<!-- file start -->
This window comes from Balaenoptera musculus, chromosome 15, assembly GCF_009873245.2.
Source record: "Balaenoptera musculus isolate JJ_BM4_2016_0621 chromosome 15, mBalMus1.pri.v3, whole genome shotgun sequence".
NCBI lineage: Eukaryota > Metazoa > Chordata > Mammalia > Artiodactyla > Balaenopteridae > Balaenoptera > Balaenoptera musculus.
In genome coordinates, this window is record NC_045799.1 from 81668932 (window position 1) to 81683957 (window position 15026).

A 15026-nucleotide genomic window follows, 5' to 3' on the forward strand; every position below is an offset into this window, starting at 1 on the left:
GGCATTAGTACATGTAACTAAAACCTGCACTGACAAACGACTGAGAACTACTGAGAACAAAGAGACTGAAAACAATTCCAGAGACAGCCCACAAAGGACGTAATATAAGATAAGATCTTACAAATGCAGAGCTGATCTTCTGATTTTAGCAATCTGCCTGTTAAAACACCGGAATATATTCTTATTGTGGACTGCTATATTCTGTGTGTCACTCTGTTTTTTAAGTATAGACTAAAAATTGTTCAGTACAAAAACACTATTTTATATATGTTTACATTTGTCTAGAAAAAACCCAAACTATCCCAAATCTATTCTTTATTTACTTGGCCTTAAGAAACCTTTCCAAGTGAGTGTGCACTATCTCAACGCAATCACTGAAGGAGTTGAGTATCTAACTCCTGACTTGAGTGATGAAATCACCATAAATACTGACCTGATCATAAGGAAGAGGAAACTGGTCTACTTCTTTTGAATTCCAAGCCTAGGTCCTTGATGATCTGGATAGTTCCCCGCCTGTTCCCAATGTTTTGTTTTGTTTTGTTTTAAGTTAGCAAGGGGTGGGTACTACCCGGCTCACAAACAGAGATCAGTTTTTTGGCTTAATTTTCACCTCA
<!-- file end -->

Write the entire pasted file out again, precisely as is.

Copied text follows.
This window comes from Balaenoptera musculus, chromosome 15, assembly GCF_009873245.2.
Source record: "Balaenoptera musculus isolate JJ_BM4_2016_0621 chromosome 15, mBalMus1.pri.v3, whole genome shotgun sequence".
NCBI lineage: Eukaryota > Metazoa > Chordata > Mammalia > Artiodactyla > Balaenopteridae > Balaenoptera > Balaenoptera musculus.
In genome coordinates, this window is record NC_045799.1 from 81668932 (window position 1) to 81683957 (window position 15026).

A 15026-nucleotide genomic window follows, 5' to 3' on the forward strand; every position below is an offset into this window, starting at 1 on the left:
GGCATTAGTACATGTAACTAAAACCTGCACTGACAAACGACTGAGAACTACTGAGAACAAAGAGACTGAAAACAATTCCAGAGACAGCCCACAAAGGACGTAATATAAGATAAGATCTTACAAATGCAGAGCTGATCTTCTGATTTTAGCAATCTGCCTGTTAAAACACCGGAATATATTCTTATTGTGGACTGCTATATTCTGTGTGTCACTCTGTTTTTTAAGTATAGACTAAAAATTGTTCAGTACAAAAACACTATTTTATATATGTTTACATTTGTCTAGAAAAAACCCAAACTATCCCAAATCTATTCTTTATTTACTTGGCCTTAAGAAACCTTTCCAAGTGAGTGTGCACTATCTCAACGCAATCACTGAAGGAGTTGAGTATCTAACTCCTGACTTGAGTGATGAAATCACCATAAATACTGACCTGATCATAAGGAAGAGGAAACTGGTCTACTTCTTTTGAATTCCAAGCCTAGGTCCTTGATGATCTGGATAGTTCCCCGCCTGTTCCCAATGTTTTGTTTTGTTTTGTTTTAAGTTAGCAAGGGGTGGGTACTACCCGGCTCACAAACAGAGATCAGTTTTTTGGCTTAATTTTCACCTCA